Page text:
As architects we focus considerable effort on building community through spaces that engage and connect. Urban environments can be notoriously isolating and social media can compound this, replacing flesh and blood, face-to-face connections with more arms length experiences. In the face of these realities, urban planning that considers community building is increasingly important.
Equally important are citizen-driven initiatives and we’re encouraged to see an emerging trend of grass roots efforts to cultivate community through art and creativity. In many cases, such initiatives begin in major urban centres around the world and spread to other cities where satellite efforts are launched. This month a few such examples are taking place in Vancouver, aimed at getting ordinary individuals involved in community building in fun and unconventional ways.
On June 7th, Vancouver will host 100 in 1 Day, an event that was started in 2012 by Danish and Columbian students in Bogota and is now a highly anticipated annual event in four Canadian cities. It calls upon citizens to do 100 little things, called “interventions”, to improve their city in one day, be that setting up a Piano Picnic, a Community Design Workshop or a Free Listening booth.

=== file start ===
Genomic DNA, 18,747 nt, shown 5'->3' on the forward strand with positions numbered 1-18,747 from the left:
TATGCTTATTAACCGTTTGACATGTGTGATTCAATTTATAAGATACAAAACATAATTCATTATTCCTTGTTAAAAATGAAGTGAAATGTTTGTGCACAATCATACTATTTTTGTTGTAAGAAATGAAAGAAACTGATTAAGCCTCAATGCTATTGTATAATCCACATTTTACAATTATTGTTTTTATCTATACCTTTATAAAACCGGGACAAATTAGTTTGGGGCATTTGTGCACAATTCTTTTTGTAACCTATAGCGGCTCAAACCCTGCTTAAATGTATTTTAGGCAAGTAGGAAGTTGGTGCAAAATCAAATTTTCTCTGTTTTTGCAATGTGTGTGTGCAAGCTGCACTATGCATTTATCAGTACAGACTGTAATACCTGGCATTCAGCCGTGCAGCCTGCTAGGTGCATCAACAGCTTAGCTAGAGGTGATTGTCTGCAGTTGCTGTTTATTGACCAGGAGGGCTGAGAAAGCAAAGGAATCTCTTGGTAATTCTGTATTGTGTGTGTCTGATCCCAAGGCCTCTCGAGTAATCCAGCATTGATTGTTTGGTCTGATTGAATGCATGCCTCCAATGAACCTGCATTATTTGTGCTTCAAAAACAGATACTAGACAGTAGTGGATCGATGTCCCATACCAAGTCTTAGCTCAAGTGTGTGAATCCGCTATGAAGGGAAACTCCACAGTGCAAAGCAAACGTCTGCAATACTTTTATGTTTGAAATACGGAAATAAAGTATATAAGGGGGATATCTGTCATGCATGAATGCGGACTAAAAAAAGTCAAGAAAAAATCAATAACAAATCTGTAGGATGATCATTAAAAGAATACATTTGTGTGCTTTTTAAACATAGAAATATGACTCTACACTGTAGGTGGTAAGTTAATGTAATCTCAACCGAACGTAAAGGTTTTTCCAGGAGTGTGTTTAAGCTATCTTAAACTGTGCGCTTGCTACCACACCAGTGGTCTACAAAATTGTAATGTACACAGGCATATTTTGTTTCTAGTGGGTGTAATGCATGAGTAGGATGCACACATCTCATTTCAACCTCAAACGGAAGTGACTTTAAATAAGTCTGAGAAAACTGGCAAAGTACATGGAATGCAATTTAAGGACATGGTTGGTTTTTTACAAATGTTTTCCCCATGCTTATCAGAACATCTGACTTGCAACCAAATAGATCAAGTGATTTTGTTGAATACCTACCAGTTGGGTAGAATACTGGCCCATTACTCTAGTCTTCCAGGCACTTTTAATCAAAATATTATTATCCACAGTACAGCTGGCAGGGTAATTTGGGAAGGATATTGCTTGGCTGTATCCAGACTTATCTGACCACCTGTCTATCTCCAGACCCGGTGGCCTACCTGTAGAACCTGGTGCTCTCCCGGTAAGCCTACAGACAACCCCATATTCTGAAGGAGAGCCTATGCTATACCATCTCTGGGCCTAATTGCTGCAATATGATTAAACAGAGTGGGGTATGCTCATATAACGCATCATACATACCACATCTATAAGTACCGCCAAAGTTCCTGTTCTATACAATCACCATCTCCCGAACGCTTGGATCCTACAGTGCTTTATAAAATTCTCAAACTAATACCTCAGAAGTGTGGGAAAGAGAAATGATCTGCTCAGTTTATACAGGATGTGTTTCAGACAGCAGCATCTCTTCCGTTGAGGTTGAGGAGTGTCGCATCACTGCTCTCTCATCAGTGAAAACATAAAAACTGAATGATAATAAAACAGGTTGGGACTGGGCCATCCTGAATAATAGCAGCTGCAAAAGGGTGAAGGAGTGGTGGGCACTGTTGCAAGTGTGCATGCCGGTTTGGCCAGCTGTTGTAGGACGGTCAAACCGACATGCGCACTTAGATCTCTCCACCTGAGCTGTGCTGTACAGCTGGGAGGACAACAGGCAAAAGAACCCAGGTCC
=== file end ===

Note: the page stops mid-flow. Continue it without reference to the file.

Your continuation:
In 2008, the creative community in New York City expressed the desire for an ongoing, accessible event where individuals could come together to learn and share, and CreativeMorningswas born. Today, breakfast speaker series events are held on a regular basis in over 65 cities worldwide, including this Friday’s lecture in Vancouver featuring artist Heather Dawn Jones speaking on the theme “minimal”.
Papergirl, a movement that started in Germany in 2006, has opened up a Vancouver chapter, to bring art and the public together. Accepting submissions until June 26th and open to everyone, Papergirl Vancouver is calling upon artists to submit their work for open exhibition at the Roundhouse Community Centre in early July. The art will then be taken down, rolled up and delivered by bike to completely unsuspecting strangers.
[Top Image: Boris Neihaus]